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20 October 2017 Extending the growing season: forage seed production and perennial grains
Douglas J. Cattani, Sean R. Asselin
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Production agriculture relies primarily on seeding of annual crops for food, feed, fuel, and fibre in western Canada. Annual seeding and harvesting commonly leave land non-productive for a portion of the year. There is the potential for both soil and nutrient loss from this unused land base and, just as important, we are missing the potential for photosynthesis. The capture of carbon in these off-season times may aid in carbon sequestration. Forage production (feed) relies on an animal market for its consumption. Forage seed production in Canada accounts for approximately 65 000 ha yr-1 and is almost exclusively located in western Canada. It is unlikely, however, that forage seed production area will dramatically increase due to limited markets. Perennial grains could greatly increase the land area dedicated to perennial seed production and provide alternative markets for forage products and forage seed. Intermediate wheatgrass [Thinopyrum intermedium (Host) Bark. & Dewey] (Kernza™) is the perennial grain closest to release and some potential niche markets are currently emerging. Improvement has been made through selection for grain production on individual plants for characteristics that are likely of importance at field-scale production. Agronomic packages for intermediate wheatgrass production are lacking, although forage seed production agronomy will guide this development. Agronomic benefits attributed both to perennial seed production and the inclusion of perennials in cropping systems will be greatly enhanced when the potential for perennial grain production (breeding and agronomy) is realized.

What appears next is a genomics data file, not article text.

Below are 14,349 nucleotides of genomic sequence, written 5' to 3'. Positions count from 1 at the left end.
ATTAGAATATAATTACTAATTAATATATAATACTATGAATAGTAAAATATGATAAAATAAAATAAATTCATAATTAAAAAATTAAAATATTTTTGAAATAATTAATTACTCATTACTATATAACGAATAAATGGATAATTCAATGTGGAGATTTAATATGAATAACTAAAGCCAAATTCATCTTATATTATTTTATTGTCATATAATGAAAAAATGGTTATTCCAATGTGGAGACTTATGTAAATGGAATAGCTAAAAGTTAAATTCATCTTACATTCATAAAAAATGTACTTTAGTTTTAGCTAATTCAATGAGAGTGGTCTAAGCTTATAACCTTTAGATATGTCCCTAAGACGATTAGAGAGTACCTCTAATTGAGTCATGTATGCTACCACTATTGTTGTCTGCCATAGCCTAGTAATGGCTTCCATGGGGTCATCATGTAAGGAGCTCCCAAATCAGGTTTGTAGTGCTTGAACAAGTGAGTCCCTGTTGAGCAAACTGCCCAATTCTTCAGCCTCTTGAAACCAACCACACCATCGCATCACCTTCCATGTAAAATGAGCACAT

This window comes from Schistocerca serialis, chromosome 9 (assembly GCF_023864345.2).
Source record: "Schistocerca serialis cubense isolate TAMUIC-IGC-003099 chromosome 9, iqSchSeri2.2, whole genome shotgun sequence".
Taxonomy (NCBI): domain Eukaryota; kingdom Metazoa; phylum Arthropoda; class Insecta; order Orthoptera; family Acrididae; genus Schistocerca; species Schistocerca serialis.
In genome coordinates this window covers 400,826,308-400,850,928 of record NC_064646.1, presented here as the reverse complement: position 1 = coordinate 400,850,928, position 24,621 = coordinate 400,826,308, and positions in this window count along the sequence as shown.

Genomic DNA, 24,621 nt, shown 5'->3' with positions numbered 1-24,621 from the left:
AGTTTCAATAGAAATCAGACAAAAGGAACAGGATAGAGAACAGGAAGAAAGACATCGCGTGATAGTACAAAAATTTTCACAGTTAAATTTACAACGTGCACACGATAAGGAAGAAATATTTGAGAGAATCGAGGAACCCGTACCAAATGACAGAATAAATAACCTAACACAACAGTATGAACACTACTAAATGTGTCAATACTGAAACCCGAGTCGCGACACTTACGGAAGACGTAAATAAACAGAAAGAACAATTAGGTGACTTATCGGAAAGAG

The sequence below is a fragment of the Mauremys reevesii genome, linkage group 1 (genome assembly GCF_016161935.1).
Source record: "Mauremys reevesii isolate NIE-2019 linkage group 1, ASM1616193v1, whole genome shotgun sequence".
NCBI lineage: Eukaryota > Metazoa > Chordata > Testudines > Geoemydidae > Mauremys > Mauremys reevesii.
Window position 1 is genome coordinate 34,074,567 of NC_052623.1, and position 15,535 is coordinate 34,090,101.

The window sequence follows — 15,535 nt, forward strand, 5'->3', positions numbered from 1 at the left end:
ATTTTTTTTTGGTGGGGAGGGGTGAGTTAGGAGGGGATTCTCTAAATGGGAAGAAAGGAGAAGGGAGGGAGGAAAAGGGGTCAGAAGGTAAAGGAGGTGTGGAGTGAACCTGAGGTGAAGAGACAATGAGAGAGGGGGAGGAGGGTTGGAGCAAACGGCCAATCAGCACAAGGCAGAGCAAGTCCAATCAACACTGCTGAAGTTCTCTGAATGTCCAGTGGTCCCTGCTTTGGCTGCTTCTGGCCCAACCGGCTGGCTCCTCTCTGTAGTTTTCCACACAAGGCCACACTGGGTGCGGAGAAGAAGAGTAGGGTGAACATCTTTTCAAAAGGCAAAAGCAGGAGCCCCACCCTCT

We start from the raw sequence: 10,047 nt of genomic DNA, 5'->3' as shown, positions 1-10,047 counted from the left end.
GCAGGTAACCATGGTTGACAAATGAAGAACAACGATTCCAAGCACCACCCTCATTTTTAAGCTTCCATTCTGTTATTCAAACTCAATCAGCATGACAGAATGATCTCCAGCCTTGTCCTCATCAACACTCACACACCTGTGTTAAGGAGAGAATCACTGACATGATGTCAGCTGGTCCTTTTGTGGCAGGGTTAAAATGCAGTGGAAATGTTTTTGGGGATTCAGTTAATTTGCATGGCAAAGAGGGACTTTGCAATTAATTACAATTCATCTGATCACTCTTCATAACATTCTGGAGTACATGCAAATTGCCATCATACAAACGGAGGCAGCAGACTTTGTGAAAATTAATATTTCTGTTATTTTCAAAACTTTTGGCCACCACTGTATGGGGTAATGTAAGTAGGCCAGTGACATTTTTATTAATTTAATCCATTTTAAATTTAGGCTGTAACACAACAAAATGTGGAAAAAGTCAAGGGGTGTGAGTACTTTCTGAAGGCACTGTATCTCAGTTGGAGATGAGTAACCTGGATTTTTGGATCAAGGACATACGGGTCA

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Douglas J. Cattani and Sean R. Asselin "Extending the growing season: forage seed production and perennial grains ," Canadian Journal of Plant Science 98(2), 235-246, (20 October 2017).
Received: 5 July 2017; Accepted: 5 October 2017; Published: 20 October 2017

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